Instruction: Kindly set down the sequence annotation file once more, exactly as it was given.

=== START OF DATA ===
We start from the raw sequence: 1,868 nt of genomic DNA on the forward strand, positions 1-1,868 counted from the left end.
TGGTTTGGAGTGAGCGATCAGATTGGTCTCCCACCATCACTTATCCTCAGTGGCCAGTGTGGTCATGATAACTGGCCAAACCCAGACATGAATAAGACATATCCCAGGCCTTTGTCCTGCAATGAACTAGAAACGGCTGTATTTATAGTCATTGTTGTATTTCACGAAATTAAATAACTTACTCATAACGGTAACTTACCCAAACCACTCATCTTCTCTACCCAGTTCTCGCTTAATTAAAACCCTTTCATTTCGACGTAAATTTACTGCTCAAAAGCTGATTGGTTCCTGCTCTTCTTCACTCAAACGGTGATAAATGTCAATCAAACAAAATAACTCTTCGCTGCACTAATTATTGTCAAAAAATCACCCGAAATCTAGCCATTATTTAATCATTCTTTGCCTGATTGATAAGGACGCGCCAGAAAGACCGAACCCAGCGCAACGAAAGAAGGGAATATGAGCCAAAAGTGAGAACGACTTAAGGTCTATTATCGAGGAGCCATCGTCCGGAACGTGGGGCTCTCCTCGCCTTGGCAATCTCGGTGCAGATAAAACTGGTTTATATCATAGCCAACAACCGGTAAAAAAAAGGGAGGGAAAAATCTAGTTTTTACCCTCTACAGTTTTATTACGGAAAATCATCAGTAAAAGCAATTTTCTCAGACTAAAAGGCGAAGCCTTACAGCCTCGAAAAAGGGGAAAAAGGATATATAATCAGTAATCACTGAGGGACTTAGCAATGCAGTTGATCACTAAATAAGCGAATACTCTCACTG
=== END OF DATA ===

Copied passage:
We start from the raw sequence: 1,868 nt of genomic DNA on the forward strand, positions 1-1,868 counted from the left end.
TGGTTTGGAGTGAGCGATCAGATTGGTCTCCCACCATCACTTATCCTCAGTGGCCAGTGTGGTCATGATAACTGGCCAAACCCAGACATGAATAAGACATATCCCAGGCCTTTGTCCTGCAATGAACTAGAAACGGCTGTATTTATAGTCATTGTTGTATTTCACGAAATTAAATAACTTACTCATAACGGTAACTTACCCAAACCACTCATCTTCTCTACCCAGTTCTCGCTTAATTAAAACCCTTTCATTTCGACGTAAATTTACTGCTCAAAAGCTGATTGGTTCCTGCTCTTCTTCACTCAAACGGTGATAAATGTCAATCAAACAAAATAACTCTTCGCTGCACTAATTATTGTCAAAAAATCACCCGAAATCTAGCCATTATTTAATCATTCTTTGCCTGATTGATAAGGACGCGCCAGAAAGACCGAACCCAGCGCAACGAAAGAAGGGAATATGAGCCAAAAGTGAGAACGACTTAAGGTCTATTATCGAGGAGCCATCGTCCGGAACGTGGGGCTCTCCTCGCCTTGGCAATCTCGGTGCAGATAAAACTGGTTTATATCATAGCCAACAACCGGTAAAAAAAAGGGAGGGAAAAATCTAGTTTTTACCCTCTACAGTTTTATTACGGAAAATCATCAGTAAAAGCAATTTTCTCAGACTAAAAGGCGAAGCCTTACAGCCTCGAAAAAGGGGAAAAAGGATATATAATCAGTAATCACTGAGGGACTTAGCAATGCAGTTGATCACTAAATAAGCGAATACTCTCACTG